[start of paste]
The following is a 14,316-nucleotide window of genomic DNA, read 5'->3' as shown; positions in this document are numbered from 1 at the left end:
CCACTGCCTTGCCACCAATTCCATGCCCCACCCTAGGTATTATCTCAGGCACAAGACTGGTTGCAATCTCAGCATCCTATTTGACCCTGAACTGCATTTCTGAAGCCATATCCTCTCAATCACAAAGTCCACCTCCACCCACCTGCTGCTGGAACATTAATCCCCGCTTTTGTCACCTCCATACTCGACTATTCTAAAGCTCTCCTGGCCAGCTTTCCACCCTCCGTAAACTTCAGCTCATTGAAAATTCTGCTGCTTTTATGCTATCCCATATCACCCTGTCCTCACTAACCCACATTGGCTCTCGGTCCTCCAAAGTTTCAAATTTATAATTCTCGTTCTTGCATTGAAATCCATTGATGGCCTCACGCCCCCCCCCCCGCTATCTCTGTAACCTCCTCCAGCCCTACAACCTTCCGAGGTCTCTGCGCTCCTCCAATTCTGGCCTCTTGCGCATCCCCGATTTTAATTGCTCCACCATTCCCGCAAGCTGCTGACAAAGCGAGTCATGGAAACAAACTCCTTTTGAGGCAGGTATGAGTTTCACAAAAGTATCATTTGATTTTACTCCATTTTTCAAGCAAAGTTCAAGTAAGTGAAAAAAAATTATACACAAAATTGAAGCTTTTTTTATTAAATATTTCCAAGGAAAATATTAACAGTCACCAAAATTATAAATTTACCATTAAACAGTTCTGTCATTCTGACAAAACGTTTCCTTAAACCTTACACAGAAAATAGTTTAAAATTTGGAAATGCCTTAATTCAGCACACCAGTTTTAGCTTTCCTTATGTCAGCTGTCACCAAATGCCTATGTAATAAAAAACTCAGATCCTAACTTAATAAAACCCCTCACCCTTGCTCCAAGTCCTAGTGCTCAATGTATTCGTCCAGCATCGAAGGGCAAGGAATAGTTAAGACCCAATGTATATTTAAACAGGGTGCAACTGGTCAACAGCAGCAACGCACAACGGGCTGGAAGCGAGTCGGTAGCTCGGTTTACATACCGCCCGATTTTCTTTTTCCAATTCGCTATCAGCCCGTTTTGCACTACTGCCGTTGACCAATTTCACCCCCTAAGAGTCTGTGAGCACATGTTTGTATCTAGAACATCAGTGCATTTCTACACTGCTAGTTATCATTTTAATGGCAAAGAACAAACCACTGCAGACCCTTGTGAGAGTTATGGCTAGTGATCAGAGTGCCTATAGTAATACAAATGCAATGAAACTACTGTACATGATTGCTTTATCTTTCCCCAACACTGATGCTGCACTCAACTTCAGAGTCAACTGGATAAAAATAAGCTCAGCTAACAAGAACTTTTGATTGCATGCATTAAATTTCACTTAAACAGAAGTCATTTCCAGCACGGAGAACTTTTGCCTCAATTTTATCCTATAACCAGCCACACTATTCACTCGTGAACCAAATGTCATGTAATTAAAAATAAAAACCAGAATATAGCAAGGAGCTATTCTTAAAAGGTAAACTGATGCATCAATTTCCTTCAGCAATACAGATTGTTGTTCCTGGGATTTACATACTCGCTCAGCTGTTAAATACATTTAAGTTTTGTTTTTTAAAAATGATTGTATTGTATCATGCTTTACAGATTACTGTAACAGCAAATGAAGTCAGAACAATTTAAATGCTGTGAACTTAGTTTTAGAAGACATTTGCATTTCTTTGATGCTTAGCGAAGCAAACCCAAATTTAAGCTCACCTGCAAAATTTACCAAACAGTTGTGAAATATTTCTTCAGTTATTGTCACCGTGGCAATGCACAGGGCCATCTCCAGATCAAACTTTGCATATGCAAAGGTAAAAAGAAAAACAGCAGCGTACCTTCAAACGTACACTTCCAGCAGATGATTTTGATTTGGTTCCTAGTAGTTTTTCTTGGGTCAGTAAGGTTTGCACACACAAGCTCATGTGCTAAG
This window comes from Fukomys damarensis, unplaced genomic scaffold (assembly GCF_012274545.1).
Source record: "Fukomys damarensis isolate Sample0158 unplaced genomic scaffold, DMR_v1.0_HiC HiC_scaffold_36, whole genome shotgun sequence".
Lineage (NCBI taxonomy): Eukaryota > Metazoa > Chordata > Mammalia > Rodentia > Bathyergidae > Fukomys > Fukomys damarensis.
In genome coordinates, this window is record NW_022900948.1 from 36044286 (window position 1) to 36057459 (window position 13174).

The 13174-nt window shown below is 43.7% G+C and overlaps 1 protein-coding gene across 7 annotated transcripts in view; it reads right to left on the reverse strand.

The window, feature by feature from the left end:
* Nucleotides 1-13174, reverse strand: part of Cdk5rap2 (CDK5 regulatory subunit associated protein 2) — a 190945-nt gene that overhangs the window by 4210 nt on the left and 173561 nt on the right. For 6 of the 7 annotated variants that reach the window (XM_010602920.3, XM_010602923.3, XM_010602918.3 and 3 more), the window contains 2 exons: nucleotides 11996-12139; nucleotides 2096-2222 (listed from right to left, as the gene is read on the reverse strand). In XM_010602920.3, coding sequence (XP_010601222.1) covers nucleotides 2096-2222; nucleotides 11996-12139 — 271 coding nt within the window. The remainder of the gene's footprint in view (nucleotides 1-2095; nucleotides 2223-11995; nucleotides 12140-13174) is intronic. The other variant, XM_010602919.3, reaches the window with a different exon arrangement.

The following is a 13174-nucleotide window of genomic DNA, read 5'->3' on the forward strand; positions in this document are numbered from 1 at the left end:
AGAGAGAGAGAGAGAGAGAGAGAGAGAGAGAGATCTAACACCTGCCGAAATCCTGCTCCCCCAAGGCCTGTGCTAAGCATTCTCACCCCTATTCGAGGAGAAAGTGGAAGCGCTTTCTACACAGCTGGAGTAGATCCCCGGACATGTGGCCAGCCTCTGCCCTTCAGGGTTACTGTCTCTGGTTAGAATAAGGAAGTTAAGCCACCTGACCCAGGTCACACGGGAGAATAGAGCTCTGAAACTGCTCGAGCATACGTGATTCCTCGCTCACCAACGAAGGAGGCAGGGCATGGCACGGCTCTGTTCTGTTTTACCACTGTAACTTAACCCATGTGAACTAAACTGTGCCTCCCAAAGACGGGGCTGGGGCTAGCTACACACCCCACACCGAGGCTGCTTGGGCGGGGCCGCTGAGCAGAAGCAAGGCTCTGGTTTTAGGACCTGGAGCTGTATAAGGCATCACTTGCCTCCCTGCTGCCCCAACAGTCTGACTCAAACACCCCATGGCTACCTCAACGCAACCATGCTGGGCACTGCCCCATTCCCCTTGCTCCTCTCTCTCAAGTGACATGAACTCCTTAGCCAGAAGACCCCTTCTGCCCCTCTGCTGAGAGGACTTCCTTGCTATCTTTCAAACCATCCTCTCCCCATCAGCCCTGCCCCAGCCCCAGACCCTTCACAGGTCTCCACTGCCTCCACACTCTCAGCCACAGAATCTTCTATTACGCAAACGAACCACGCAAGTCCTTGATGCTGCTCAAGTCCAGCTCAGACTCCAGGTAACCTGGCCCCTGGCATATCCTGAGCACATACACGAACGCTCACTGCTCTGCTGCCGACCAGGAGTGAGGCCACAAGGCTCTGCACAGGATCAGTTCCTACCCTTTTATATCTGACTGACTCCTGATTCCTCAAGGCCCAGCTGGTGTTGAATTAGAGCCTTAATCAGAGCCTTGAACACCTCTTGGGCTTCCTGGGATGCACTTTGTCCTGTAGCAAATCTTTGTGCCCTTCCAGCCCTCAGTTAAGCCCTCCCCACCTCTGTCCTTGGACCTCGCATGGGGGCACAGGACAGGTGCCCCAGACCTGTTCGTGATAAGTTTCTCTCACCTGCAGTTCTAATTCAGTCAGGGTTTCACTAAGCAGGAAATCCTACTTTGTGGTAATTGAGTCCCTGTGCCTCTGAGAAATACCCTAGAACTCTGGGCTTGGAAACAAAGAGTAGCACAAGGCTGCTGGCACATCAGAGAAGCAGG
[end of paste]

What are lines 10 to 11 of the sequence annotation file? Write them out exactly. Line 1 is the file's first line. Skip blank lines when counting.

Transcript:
The following is a 13174-nucleotide window of genomic DNA, read 5'->3' on the forward strand; positions in this document are numbered from 1 at the left end:
AGAGAGAGAGAGAGAGAGAGAGAGAGAGAGAGATCTAACACCTGCCGAAATCCTGCTCCCCCAAGGCCTGTGCTAAGCATTCTCACCCCTATTCGAGGAGAAAGTGGAAGCGCTTTCTACACAGCTGGAGTAGATCCCCGGACATGTGGCCAGCCTCTGCCCTTCAGGGTTACTGTCTCTGGTTAGAATAAGGAAGTTAAGCCACCTGACCCAGGTCACACGGGAGAATAGAGCTCTGAAACTGCTCGAGCATACGTGATTCCTCGCTCACCAACGAAGGAGGCAGGGCATGGCACGGCTCTGTTCTGTTTTACCACTGTAACTTAACCCATGTGAACTAAACTGTGCCTCCCAAAGACGGGGCTGGGGCTAGCTACACACCCCACACCGAGGCTGCTTGGGCGGGGCCGCTGAGCAGAAGCAAGGCTCTGGTTTTAGGACCTGGAGCTGTATAAGGCATCACTTGCCTCCCTGCTGCCCCAACAGTCTGACTCAAACACCCCATGGCTACCTCAACGCAACCATGCTGGGCACTGCCCCATTCCCCTTGCTCCTCTCTCTCAAGTGACATGAACTCCTTAGCCAGAAGACCCCTTCTGCCCCTCTGCTGAGAGGACTTCCTTGCTATCTTTCAAACCATCCTCTCCCCATCAGCCCTGCCCCAGCCCCAGACCCTTCACAGGTCTCCACTGCCTCCACACTCTCAGCCACAGAATCTTCTATTACGCAAACGAACCACGCAAGTCCTTGATGCTGCTCAAGTCCAGCTCAGACTCCAGGTAACCTGGCCCCTGGCATATCCTGAGCACATACACGAACGCTCACTGCTCTGCTGCCGACCAGGAGTGAGGCCACAAGGCTCTGCACAGGATCAGTTCCTACCCTTTTATATCTGACTGACTCCTGATTCCTCAAGGCCCAGCTGGTGTTGAATTAGAGCCTTAATCAGAGCCTTGAACACCTCTTGGGCTTCCTGGGATGCACTTTGTCCTGTAGCAAATCTTTGTGCCCTTCCAGCCCTCAGTTAAGCCCTCCCCACCTCTGTCCTTGGACCTCGCATGGGGGCACAGGACAGGTGCCCCAGACCTGTTCGTGATAAGTTTCTCTCACCTGCAGTTCTAATTCAGTCAGGGTTTCACTAAGCAGGAAATCCTACTTTGTGGTAATTGAGTCCCTGTGCCTCTGAGAAATACCCTAGAACTCTGGGCTTGGAAACAAAGAGTAGCACAAGGCTGCTGGCACATCAGAGAAGCAGG